Finding inspiration – following in the footsteps of J.K. Rowling and Ian Rankin

Recently I found myself in the beautiful Scottish city of Edinburgh for the first time. Whilst there I took the opportunity to walk in the footsteps of two of my favourite authors, Ian Rankin, creator of the John Rebus detective series, now in its twentieth iteration, and the inimitable J.K. Rowling, author of the Harry Potter novels.

The Rebus series has long been a favourite of mine. I have marvelled at the way Rankin has created a character that, on the face of it, we shouldn’t be drawn to – Rebus is a dishevelled drunk with an oft dubious approach to police work. And yet Rankin wins us over. He imbues Rebus with a wonderful sense of moral unstoppability, whiskey and all. Edinburgh is John Rebus’s city and Rankin has not only brought the place to life, but chronicled its evolution over the past two decades. I decided to pay homage to the series by walking the ‘Rebus route’, checking out such iconic locations as Fleshmarket Close, and slogging my way up to the top of Arthur’s Seat, a high hill just yards from the modernistic new Scottish parliament building and the old Holyrood Palace. From Arthur’s Seat I had an incredible view of the city, and I could imagine Rankin sitting up here on a bright and breezy day penning the next tale in the series.

The following day I found my way to The Elephant House café where J.K. Rowling wrote much of the first Harry Potter novel. Nowadays the café has become a pilgrimage site – I saw people from all over the world there to take pictures and partake of a coffee in the ‘birthplace of Harry Potter’. I ordered a fresh orange juice, and a smoked salmon and scrambled eggs breakfast, then took my seat on a comfortable sofa with my notepad and began to write. I could not have asked for a more perfectly inspiring venue – given that my crime series, featuring the Baby Ganesh Detective Agency, has a baby elephant as the sidekick to Mumbai police inspector Ashwin Chopra. The wonderful response to the first book in the series, The Unexpected Inheritance of Chopra, has made me realise that a lot of people really love elephants! And there are over 600 elephants in The Elephant House – my little Ganesha would have been quite at home, I feel! Beneath the eyes of J.K. Rowling, I spent two wonderful hours writing and people-watching. By the end of that time I’d written out a rough outline of another novel in the series. That’s the power of inspiration for you!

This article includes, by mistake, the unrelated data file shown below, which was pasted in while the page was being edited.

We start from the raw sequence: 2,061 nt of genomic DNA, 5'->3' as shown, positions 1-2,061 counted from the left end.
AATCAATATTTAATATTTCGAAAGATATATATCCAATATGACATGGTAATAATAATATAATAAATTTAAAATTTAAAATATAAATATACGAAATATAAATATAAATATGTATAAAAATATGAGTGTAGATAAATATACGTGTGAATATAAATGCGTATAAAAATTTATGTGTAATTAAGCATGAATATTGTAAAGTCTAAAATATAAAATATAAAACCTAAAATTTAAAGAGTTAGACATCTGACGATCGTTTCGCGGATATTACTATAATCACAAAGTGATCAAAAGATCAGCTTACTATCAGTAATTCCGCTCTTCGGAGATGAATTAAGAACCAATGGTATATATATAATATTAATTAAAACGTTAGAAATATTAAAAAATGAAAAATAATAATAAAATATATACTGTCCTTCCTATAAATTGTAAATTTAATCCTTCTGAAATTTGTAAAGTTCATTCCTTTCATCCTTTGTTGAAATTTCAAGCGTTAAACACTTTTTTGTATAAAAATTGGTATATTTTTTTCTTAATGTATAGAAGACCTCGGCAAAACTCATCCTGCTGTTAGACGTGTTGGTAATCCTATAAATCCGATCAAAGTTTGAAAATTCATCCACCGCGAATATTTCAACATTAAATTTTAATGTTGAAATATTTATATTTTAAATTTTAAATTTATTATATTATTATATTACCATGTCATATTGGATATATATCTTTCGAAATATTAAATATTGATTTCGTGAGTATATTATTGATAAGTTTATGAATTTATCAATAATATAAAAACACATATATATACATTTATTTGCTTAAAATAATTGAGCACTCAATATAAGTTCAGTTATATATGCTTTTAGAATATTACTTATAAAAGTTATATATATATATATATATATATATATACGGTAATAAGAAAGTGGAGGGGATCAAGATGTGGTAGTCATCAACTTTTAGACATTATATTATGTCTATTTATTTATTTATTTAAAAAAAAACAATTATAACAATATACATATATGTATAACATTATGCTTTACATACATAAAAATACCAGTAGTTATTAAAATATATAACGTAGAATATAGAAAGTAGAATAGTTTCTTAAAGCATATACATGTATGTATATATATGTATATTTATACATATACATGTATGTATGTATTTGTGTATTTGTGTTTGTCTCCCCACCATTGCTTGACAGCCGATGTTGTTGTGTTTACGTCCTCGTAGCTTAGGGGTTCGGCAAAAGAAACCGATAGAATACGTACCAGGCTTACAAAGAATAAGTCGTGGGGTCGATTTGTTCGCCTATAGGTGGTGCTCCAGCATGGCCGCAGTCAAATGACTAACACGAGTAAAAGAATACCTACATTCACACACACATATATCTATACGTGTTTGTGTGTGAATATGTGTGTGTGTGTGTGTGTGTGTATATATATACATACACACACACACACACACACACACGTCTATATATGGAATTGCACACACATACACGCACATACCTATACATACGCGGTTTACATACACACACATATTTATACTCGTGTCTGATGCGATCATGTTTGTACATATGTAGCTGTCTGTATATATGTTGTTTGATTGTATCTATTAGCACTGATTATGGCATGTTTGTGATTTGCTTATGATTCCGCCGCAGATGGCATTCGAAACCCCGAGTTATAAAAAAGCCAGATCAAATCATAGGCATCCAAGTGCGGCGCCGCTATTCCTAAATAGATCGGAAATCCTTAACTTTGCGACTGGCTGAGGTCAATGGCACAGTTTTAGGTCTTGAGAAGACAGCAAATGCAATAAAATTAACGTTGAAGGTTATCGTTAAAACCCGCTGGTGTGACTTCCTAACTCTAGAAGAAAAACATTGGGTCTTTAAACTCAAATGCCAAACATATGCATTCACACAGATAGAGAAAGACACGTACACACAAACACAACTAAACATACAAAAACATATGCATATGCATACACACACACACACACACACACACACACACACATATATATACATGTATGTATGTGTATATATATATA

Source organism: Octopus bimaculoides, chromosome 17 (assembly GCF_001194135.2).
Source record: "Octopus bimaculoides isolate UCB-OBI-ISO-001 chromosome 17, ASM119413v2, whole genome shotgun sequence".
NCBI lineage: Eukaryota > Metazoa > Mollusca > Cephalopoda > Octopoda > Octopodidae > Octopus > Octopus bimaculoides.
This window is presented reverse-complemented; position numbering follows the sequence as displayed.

Homespun wisdom for the aspiring writer

For a debut author getting published in today’s fast-changing and challenging publishing environment is harder than the proverbial camel (or camel 2indeed baby elephant) squeezing through the eye of a needle. For me it has taken almost a quarter of a century. The best advice I can give any young writer is to write, write and then, when you’re absolutely sick of it, write some more. The globally bestselling literary author John Irving reveals that a defining moment for him came when another novelist pointed out that ‘anything else you do is going to be vaguely unsatisfying.’ Thus the first thing any writer needs to do is make the mental adjustment from saying I’d like to be a writer to saying I am a writer. The real question you should ask is ‘am I good enough?’. In other words:  is my writing of a sufficient standard to put together a well written novel in the genre I want to write in? To answer this you need to be brutally honest with yourselves. Most of us are not.. I wrote my first novel aged 17. I thought it would be a runaway bestseller … it wasn’t. I wrote for 23 years before an agent accepted me. I had a great career in the real world in the meantime, which made it difficult to find time to write but I kept at it, never wavering from my end goal of getting published. I estimate I wrote well over a million words during that period – and completed half-a-dozen novels, garnering more rejection letters than I care to mention. Looking back at my early work I can see how I have become a vastly better writer in terms of the actual quality of the writing but also in terms of pace, plot and characterisation. Unless you are one of the lucky ones who hit instant success your road as a writer will be similar. Never give up.